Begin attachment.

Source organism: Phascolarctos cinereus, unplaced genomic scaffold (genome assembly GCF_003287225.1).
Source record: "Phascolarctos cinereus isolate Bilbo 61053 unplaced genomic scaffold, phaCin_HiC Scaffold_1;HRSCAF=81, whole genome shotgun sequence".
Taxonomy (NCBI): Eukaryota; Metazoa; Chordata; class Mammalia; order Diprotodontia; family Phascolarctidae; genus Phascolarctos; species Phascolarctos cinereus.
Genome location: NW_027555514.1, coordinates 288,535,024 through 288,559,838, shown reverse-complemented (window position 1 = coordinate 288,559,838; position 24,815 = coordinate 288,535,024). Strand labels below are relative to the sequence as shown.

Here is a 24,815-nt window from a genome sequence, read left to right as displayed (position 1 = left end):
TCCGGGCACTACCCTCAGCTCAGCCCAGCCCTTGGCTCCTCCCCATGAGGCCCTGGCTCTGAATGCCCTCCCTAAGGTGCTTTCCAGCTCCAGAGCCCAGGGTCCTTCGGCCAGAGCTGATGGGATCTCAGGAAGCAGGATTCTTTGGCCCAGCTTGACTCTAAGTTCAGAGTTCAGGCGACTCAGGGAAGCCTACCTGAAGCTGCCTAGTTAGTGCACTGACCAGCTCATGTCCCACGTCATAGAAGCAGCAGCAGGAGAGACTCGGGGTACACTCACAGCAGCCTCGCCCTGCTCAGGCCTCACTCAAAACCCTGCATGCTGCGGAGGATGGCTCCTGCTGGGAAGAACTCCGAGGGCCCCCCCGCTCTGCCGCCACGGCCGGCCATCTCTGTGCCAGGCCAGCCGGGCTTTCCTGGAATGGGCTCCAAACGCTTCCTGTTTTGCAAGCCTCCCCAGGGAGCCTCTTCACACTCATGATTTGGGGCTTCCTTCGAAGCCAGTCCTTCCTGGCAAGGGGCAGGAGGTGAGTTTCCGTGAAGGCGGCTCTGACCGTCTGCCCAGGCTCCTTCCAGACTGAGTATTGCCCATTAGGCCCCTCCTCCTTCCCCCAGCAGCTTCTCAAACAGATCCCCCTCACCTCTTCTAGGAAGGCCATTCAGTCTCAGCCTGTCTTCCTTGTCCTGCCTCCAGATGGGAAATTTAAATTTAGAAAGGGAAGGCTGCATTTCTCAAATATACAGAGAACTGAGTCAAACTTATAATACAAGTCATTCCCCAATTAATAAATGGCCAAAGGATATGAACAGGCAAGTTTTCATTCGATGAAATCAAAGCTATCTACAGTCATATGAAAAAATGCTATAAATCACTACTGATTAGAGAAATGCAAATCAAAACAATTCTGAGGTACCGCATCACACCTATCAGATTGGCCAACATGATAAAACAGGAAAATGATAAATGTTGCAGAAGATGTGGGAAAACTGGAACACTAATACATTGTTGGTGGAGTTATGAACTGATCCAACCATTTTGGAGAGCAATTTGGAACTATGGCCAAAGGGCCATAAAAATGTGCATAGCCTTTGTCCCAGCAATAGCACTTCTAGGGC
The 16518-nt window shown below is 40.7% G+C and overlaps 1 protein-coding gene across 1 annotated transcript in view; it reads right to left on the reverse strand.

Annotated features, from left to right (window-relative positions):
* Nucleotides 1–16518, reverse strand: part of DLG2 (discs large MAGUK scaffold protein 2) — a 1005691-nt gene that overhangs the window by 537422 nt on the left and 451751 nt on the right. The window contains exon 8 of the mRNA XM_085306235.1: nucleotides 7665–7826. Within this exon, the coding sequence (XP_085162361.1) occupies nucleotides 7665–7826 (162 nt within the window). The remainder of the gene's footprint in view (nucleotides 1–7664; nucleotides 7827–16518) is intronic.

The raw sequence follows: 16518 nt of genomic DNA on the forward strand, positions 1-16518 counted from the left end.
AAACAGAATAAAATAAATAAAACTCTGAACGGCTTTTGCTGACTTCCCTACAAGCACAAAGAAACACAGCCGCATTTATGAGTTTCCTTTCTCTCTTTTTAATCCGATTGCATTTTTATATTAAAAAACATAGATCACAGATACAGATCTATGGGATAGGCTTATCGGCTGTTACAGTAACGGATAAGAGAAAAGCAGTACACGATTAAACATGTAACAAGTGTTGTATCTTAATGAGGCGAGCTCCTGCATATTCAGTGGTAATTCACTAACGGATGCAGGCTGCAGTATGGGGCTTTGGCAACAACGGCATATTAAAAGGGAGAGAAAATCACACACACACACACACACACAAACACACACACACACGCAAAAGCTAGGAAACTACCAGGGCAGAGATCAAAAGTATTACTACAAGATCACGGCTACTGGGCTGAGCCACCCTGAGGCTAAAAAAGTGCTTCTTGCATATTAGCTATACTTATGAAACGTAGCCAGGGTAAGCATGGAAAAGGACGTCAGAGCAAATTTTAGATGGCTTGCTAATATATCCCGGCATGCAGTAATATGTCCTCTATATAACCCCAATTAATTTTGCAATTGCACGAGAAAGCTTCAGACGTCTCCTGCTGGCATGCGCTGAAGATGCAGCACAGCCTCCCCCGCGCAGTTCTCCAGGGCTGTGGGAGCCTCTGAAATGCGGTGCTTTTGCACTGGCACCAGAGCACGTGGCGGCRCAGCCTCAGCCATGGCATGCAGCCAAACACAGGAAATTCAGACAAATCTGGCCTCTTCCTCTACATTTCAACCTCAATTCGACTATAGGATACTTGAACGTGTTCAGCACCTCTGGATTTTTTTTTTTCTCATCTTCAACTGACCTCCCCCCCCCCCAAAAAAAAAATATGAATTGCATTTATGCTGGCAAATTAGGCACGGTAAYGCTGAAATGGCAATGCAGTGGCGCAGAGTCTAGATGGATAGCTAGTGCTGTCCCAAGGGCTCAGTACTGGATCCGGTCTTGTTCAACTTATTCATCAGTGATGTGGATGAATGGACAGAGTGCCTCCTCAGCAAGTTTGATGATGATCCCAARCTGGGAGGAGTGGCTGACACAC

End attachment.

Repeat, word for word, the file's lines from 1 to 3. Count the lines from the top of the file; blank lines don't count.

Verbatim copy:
Source organism: Phascolarctos cinereus, unplaced genomic scaffold (genome assembly GCF_003287225.1).
Source record: "Phascolarctos cinereus isolate Bilbo 61053 unplaced genomic scaffold, phaCin_HiC Scaffold_1;HRSCAF=81, whole genome shotgun sequence".
Taxonomy (NCBI): Eukaryota; Metazoa; Chordata; class Mammalia; order Diprotodontia; family Phascolarctidae; genus Phascolarctos; species Phascolarctos cinereus.